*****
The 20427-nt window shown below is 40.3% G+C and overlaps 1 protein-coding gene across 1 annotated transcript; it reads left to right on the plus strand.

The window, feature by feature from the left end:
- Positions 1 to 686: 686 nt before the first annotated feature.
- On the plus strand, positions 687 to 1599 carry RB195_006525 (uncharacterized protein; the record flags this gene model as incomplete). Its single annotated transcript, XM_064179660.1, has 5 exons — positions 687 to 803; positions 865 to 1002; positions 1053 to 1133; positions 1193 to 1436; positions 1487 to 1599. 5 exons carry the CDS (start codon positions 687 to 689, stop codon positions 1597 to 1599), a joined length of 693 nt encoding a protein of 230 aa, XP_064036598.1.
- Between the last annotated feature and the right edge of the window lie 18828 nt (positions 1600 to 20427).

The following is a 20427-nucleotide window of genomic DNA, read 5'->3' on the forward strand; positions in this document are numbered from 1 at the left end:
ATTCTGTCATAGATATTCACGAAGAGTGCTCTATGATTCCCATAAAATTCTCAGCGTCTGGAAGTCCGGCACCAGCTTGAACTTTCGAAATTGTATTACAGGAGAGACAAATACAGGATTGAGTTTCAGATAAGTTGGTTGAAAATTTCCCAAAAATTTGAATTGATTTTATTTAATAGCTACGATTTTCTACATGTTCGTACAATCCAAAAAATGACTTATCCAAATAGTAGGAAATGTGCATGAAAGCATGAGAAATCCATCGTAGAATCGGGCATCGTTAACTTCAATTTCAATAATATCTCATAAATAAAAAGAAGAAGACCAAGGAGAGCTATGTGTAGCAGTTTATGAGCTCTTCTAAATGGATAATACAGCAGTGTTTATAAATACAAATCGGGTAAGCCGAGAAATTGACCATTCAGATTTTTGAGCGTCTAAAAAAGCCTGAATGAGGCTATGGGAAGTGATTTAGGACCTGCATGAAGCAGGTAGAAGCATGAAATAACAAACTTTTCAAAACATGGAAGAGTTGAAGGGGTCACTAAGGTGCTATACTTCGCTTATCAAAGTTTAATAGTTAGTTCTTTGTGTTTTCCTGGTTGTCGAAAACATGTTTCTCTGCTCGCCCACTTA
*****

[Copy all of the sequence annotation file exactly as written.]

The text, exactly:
The 20427-nt window shown below is 40.3% G+C and overlaps 1 protein-coding gene across 1 annotated transcript; it reads left to right on the plus strand.

The window, feature by feature from the left end:
- Positions 1 to 686: 686 nt before the first annotated feature.
- On the plus strand, positions 687 to 1599 carry RB195_006525 (uncharacterized protein; the record flags this gene model as incomplete). Its single annotated transcript, XM_064179660.1, has 5 exons — positions 687 to 803; positions 865 to 1002; positions 1053 to 1133; positions 1193 to 1436; positions 1487 to 1599. 5 exons carry the CDS (start codon positions 687 to 689, stop codon positions 1597 to 1599), a joined length of 693 nt encoding a protein of 230 aa, XP_064036598.1.
- Between the last annotated feature and the right edge of the window lie 18828 nt (positions 1600 to 20427).

The following is a 20427-nucleotide window of genomic DNA, read 5'->3' on the forward strand; positions in this document are numbered from 1 at the left end:
ATTCTGTCATAGATATTCACGAAGAGTGCTCTATGATTCCCATAAAATTCTCAGCGTCTGGAAGTCCGGCACCAGCTTGAACTTTCGAAATTGTATTACAGGAGAGACAAATACAGGATTGAGTTTCAGATAAGTTGGTTGAAAATTTCCCAAAAATTTGAATTGATTTTATTTAATAGCTACGATTTTCTACATGTTCGTACAATCCAAAAAATGACTTATCCAAATAGTAGGAAATGTGCATGAAAGCATGAGAAATCCATCGTAGAATCGGGCATCGTTAACTTCAATTTCAATAATATCTCATAAATAAAAAGAAGAAGACCAAGGAGAGCTATGTGTAGCAGTTTATGAGCTCTTCTAAATGGATAATACAGCAGTGTTTATAAATACAAATCGGGTAAGCCGAGAAATTGACCATTCAGATTTTTGAGCGTCTAAAAAAGCCTGAATGAGGCTATGGGAAGTGATTTAGGACCTGCATGAAGCAGGTAGAAGCATGAAATAACAAACTTTTCAAAACATGGAAGAGTTGAAGGGGTCACTAAGGTGCTATACTTCGCTTATCAAAGTTTAATAGTTAGTTCTTTGTGTTTTCCTGGTTGTCGAAAACATGTTTCTCTGCTCGCCCACTTA